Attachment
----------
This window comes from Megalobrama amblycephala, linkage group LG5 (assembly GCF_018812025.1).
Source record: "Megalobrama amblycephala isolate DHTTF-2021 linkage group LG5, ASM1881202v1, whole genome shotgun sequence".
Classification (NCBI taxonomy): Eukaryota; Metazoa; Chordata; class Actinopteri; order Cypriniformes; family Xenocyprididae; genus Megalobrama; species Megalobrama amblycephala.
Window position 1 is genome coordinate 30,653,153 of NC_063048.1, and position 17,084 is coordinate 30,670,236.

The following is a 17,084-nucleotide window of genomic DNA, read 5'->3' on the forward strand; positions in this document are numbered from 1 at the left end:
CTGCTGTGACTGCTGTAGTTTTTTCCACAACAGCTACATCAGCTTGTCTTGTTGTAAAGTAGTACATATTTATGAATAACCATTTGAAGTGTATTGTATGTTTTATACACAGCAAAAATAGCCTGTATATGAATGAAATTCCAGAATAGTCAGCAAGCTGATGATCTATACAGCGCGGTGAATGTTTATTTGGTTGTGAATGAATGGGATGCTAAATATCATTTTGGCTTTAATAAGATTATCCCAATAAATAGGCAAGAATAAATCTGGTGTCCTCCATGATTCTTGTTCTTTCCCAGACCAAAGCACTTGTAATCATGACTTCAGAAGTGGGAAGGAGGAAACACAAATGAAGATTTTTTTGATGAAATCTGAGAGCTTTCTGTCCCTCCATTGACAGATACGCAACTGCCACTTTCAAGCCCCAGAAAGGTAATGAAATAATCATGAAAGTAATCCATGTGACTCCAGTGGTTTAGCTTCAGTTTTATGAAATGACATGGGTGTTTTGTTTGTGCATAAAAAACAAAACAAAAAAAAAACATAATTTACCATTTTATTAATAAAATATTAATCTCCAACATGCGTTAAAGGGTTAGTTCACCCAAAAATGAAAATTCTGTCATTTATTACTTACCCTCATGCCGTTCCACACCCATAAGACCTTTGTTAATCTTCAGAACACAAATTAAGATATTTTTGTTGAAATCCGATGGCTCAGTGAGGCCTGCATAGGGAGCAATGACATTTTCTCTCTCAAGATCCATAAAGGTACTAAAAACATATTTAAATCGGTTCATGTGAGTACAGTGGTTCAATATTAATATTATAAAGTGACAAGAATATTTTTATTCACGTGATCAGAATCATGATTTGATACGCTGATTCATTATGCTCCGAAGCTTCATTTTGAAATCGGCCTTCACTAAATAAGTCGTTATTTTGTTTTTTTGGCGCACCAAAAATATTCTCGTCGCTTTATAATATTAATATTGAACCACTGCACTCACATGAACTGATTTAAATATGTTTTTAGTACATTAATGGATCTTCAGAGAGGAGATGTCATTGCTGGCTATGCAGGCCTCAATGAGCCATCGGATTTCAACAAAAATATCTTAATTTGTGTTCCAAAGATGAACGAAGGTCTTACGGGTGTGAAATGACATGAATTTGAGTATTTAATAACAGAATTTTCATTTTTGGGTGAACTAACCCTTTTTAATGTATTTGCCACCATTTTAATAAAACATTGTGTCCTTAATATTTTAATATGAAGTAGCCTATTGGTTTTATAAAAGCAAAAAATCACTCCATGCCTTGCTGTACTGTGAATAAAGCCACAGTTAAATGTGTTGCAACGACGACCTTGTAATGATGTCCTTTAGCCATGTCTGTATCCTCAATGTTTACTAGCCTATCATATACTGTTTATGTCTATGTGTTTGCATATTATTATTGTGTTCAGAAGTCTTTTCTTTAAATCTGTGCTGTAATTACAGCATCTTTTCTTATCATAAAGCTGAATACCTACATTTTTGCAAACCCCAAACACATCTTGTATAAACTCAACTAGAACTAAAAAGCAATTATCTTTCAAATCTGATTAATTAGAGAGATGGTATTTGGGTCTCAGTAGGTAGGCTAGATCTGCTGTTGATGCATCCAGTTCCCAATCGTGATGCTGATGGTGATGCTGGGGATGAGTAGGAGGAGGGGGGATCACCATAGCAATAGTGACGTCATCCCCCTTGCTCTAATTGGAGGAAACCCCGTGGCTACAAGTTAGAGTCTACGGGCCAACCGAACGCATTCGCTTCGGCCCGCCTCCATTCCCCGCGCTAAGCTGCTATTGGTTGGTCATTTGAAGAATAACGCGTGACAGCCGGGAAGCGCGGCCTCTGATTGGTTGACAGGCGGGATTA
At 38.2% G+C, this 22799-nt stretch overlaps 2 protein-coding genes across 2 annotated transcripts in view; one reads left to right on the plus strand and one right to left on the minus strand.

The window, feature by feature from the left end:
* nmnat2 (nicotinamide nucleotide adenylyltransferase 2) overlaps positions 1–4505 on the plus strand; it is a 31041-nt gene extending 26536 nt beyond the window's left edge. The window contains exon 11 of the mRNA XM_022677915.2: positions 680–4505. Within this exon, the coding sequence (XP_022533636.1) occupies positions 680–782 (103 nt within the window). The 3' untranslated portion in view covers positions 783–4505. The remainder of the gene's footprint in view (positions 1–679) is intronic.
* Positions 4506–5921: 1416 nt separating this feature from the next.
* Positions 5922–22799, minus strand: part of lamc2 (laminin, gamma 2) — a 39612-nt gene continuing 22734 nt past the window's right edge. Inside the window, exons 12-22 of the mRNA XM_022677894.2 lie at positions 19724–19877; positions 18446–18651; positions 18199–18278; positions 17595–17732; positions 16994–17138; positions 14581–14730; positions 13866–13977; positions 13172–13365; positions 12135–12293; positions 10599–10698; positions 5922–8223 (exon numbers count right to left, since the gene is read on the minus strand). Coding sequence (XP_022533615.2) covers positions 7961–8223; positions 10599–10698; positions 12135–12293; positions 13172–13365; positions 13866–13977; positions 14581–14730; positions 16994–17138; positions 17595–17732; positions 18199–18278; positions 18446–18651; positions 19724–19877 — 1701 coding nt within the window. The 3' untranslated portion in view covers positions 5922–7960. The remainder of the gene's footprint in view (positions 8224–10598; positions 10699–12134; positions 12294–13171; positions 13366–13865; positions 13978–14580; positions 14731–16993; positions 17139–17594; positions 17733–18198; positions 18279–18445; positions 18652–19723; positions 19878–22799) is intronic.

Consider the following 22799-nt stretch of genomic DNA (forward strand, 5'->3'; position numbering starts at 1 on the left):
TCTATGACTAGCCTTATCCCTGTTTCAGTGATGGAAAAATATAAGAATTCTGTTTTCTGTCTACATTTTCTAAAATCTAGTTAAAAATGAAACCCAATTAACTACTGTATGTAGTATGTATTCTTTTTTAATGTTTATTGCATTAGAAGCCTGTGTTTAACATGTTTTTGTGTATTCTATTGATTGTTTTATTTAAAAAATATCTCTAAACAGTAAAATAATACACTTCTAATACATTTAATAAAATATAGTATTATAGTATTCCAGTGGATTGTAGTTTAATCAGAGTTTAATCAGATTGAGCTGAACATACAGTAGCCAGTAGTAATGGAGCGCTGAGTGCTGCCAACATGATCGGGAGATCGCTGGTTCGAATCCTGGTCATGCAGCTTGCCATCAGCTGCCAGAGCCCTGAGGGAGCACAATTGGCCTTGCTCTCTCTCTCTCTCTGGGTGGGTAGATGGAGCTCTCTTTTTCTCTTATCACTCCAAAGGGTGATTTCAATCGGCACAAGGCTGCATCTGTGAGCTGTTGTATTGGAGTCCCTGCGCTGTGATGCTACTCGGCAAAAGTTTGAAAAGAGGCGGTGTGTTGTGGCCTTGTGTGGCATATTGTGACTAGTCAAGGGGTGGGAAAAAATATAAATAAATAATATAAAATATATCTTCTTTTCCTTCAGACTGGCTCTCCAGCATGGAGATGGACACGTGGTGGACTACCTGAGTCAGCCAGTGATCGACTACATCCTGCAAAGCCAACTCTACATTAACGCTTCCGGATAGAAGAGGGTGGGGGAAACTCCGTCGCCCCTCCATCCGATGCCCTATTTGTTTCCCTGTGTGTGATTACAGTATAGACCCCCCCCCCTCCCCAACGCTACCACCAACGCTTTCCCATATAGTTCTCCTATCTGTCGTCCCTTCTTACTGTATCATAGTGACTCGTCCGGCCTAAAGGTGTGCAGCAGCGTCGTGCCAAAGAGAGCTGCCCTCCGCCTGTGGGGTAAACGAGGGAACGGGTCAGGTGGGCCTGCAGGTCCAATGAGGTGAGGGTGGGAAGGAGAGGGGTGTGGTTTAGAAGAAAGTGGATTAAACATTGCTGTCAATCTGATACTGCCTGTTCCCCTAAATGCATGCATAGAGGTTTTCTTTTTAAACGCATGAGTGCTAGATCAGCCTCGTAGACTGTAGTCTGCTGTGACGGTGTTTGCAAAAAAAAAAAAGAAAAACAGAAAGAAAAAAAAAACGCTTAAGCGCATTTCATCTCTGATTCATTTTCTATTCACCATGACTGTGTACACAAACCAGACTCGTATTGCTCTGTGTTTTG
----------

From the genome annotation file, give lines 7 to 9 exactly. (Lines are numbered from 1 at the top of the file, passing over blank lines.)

At 38.2% G+C, this 22799-nt stretch overlaps 2 protein-coding genes across 2 annotated transcripts in view; one reads left to right on the plus strand and one right to left on the minus strand.

The window, feature by feature from the left end:
* nmnat2 (nicotinamide nucleotide adenylyltransferase 2) overlaps positions 1–4505 on the plus strand; it is a 31041-nt gene extending 26536 nt beyond the window's left edge. The window contains exon 11 of the mRNA XM_022677915.2: positions 680–4505. Within this exon, the coding sequence (XP_022533636.1) occupies positions 680–782 (103 nt within the window). The 3' untranslated portion in view covers positions 783–4505. The remainder of the gene's footprint in view (positions 1–679) is intronic.